- Prep time:
- 30 minutes
- Cook time:
- 2-2½ hours
- 4-6 servings
2 out of 5
This dish is a hearty, stick-to-your-ribs meal. The bitter character of the beer is balanced by the addition of brown sugar, and three different peppercorns add a bite that will cut through the richness of the gravy.
- 1 brisket, 2 pounds
- ½ cup dark brown sugar
- 2 tablespoons cider vinegar
- 1 tablespoon mixed cracked peppercorns (green, black and pink)
- 1 tablespoon extra virgin olive oil
- Sea salt to coat
- 3 stalks celery, large dice
- 3 carrots, large dice
- 1 yellow onion, large dice
- 2 bay leaves
- 2 bottles Spaten Oktoberfest or Sudwerk Märzen
- 1 tablespoon Dijon mustard
Preheat oven to 425°F.
In a mixing bowl, combine brown sugar, vinegar, peppercorns and olive oil. Season the brisket with salt, then rub the mixture all over the brisket. Let the roast marinate while you dice the vegetables.
Roast the brisket in the oven for 15-20 minutes, or until a dark crust forms.
Preheat a medium sauté pan or rondeaux over medium-high heat, then sauté the vegetables in olive oil until the onions become translucent.
Deglaze the pan with the beer, add the bay leaves and bring to a boil. When the liquid boils, add the brisket, put on a tight-fitting lid and place the whole pan on the middle rack of the oven. Turn the heat down to 350°F. Braise the brisket for 2-2½ hours or until the meat shreds easily with a fork.
When the meat is tender, take it out of the sauce and wrap it in aluminum foil. Using a slotted spoon, scoop out the bay leaves and half of the vegetables and discard. Puree the sauce with an immersion blender and blend in the Dijon mustard. Adjust seasoning to taste.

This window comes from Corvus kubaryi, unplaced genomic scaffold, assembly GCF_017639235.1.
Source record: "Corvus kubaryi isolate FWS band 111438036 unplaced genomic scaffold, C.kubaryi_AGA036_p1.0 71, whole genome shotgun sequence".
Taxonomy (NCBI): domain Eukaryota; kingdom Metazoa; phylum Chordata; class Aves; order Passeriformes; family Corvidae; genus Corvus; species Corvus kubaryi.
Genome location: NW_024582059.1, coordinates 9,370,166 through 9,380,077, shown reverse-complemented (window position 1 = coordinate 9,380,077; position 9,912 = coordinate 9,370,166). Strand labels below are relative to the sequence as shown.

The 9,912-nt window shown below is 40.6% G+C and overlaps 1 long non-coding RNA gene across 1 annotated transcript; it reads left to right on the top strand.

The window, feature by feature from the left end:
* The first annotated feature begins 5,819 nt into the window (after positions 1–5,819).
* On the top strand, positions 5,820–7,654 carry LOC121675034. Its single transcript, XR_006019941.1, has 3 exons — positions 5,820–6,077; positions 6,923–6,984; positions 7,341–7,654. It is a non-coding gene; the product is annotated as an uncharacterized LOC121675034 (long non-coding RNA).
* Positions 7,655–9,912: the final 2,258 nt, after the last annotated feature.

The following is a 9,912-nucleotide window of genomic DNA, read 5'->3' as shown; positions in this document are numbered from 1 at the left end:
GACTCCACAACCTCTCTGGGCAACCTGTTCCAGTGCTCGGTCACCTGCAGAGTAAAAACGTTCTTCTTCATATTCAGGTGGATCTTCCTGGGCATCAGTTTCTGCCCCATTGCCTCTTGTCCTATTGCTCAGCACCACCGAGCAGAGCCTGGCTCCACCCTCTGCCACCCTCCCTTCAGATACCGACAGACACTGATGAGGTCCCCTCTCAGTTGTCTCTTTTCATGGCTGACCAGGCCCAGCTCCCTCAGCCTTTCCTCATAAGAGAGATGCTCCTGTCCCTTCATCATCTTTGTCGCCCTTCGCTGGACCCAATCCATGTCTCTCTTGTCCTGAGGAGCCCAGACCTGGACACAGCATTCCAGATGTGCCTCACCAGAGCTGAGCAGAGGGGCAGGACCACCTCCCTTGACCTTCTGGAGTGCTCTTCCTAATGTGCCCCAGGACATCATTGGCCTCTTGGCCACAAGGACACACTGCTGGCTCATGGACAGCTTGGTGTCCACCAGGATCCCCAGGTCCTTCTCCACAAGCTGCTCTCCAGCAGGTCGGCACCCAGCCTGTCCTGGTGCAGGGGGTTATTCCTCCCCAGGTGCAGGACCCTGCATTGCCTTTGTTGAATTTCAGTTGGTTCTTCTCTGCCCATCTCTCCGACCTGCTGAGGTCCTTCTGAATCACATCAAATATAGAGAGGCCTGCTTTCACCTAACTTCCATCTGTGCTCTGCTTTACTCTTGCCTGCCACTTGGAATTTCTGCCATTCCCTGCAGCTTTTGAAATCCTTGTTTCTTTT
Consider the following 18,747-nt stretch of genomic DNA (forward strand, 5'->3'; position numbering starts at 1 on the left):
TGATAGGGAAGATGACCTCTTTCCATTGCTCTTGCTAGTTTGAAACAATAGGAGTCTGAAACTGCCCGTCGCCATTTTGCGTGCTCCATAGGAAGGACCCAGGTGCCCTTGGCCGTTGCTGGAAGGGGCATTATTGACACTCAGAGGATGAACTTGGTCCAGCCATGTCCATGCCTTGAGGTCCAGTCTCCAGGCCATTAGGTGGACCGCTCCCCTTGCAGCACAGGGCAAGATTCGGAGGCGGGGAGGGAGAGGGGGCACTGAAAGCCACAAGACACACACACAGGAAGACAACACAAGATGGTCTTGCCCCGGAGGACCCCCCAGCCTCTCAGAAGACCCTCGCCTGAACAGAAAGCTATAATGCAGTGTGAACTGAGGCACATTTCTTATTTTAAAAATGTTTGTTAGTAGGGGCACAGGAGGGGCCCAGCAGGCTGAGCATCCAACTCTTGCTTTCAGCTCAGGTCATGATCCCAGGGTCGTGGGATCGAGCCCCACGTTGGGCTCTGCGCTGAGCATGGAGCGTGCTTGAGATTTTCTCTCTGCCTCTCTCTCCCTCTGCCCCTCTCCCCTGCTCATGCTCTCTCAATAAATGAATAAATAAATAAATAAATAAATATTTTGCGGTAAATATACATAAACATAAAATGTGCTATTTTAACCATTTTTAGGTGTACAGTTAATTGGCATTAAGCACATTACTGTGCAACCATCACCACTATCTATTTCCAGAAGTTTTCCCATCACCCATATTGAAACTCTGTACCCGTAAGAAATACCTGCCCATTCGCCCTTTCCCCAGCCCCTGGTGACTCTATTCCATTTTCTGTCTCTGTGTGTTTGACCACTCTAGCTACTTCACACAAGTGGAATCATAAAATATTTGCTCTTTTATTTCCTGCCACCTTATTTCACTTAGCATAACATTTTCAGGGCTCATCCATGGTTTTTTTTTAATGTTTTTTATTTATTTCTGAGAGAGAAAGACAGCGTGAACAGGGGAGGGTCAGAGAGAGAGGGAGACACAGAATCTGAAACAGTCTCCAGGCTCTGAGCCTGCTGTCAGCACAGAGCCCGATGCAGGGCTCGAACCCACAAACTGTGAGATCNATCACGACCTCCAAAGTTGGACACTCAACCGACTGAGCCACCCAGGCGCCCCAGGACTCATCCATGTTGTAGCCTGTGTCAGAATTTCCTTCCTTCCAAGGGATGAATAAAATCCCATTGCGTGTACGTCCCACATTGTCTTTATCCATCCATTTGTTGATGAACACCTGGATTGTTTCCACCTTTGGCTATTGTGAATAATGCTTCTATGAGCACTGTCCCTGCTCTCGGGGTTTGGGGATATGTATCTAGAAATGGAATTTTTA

Slice the brisket thin against the grain and serve with a healthy portion of gravy and the remaining beers.
Techniques used in this recipe:
sautésauté: a cooking method in which items are cooked quickly in a small amount of fat in a pan on the range top. roastroast: a dry heat cooking method in which items are cooked in an oven or on a spit over a fire. pureepuree: to process food (by mashing, straining, or chopping it very fine) in order to make it a smooth paste. Also, a product produced using this technique. dicedice: to cut ingredients into small cubes (1/4 inch for small, 1/3 inch for medium, 3/4 inch for large). deglazedeglaze: to use a liquid, such as wine, water, or stock, to dissolve food particles and/or caramelized drippings left in a pan after roasting or sauteing. braisebraise: a cooking method in which the main item, usually meat, is seared in fat, then simmered in stock or another liquid in a covered vessel.